Learning to Drive: A Rite of Passage

Perhaps. But there is one thing we cannot deny: technology will continue to be increasingly more prominent in our lives. Self-driving cars are just one example to signify a huge cultural shift. We will only continue to leverage technology for things that were once powered by a human that can be more efficiently powered by machines, or things that are out of reach for a human that can now be obtainable via technological advancements. There are many questions nowadays around if robots will replace humans and how far it will go. Technology will continue to reshape how problems are solved, but if you ask me, not without flaw. It will also create its own set of problems. Frustration sets in when machines aren’t working properly and we don’t understand them. In addition, as humans, it is natural to want to do things on our own, with our own two hands. Accomplishing something on our own creates a sense of gratification and pride that we just cannot get from something automatic.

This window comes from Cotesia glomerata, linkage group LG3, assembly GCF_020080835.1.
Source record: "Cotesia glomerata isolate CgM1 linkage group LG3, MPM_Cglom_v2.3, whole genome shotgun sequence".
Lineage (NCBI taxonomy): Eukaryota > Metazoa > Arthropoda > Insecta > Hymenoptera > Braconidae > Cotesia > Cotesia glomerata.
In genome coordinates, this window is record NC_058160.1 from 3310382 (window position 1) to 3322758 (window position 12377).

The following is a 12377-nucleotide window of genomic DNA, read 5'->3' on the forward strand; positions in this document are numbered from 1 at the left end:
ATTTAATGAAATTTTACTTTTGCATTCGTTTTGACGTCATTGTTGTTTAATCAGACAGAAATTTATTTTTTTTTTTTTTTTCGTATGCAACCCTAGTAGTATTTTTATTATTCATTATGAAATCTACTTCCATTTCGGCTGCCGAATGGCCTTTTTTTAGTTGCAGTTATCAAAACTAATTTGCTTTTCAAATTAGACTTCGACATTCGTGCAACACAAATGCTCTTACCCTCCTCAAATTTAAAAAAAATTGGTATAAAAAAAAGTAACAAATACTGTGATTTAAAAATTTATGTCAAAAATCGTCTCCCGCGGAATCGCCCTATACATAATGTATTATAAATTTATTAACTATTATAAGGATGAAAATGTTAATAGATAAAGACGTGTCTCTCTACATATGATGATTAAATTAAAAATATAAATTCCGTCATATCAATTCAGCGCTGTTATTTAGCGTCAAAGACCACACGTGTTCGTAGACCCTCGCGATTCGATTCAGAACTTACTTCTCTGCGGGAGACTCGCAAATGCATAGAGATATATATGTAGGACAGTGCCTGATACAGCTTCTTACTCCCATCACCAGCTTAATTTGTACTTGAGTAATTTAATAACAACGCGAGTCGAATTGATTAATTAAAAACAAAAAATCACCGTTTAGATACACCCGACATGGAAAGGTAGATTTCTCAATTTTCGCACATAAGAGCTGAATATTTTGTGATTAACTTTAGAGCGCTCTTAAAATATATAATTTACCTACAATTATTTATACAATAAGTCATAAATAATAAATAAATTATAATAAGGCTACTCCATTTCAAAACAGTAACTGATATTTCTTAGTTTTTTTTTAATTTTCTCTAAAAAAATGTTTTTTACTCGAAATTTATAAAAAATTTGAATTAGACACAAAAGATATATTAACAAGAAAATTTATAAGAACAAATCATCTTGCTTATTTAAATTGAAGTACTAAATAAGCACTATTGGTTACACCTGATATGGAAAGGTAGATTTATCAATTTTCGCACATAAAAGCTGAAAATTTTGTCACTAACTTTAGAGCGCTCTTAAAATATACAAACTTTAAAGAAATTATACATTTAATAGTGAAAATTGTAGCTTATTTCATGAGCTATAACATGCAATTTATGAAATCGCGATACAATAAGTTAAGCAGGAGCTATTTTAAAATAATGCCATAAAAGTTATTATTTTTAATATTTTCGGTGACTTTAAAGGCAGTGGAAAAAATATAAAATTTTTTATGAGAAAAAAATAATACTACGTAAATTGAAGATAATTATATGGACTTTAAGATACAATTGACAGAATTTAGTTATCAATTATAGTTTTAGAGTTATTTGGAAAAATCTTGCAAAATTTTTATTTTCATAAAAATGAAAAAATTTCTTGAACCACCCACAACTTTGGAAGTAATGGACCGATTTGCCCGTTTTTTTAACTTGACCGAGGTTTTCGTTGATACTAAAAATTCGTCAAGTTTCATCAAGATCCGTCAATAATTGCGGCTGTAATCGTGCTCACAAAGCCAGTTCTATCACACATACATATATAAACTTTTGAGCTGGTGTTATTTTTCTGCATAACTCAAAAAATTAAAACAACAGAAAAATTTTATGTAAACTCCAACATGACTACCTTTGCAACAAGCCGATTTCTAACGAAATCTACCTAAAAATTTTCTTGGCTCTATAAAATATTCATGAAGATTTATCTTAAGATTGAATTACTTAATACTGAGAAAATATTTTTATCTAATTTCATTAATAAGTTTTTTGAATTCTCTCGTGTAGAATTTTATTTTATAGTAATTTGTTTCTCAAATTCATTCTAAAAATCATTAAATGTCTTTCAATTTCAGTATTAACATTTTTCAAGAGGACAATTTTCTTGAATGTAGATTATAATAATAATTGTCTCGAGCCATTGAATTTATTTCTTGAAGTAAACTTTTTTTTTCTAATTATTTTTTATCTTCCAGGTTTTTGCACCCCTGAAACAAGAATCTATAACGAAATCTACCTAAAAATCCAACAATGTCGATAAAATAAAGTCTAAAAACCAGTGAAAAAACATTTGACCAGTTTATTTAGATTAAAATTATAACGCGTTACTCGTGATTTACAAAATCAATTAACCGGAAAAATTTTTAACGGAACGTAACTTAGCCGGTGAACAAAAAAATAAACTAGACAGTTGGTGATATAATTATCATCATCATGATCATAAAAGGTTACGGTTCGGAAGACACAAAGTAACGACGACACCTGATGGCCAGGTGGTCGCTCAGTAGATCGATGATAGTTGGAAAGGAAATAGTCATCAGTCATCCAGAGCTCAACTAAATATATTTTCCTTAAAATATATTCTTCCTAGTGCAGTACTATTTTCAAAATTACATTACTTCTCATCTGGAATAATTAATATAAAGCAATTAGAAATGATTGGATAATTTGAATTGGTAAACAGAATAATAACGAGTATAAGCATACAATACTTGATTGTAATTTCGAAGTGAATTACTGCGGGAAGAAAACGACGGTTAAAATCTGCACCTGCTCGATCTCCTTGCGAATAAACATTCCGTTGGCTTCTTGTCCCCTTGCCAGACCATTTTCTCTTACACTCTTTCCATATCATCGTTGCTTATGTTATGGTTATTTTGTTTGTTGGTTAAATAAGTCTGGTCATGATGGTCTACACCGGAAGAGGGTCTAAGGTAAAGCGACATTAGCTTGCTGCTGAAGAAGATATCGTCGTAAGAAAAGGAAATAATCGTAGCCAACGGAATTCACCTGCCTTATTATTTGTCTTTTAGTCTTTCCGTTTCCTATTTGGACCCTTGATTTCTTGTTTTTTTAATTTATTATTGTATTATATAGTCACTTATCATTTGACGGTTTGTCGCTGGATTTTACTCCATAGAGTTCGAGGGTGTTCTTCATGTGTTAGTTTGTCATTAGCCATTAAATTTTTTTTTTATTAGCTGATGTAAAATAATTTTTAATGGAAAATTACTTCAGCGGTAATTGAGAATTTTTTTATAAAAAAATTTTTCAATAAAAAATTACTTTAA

Image from MIT Technology Review article about computer-guided automation
Source: MIT Technology Review, “Who Will Own the Robots?”

We see this technology versus human conundrum constantly. In the promotional products industry specifically, we are often faced with the option of human vs machine when developing production strategies for our clients. It’s a part craft and part high-volume manufacturing business. We have the big vendors touting their latest technology that can crank out just about anything with a multitude of colors or even in 3D, and yet we still work every day with true craftsmen of their trade who do amazing and beautiful work that we haven’t seen large-scale manufacturers have the ability to replicate. One is not necessarily better than the other, but different situations call for different solutions.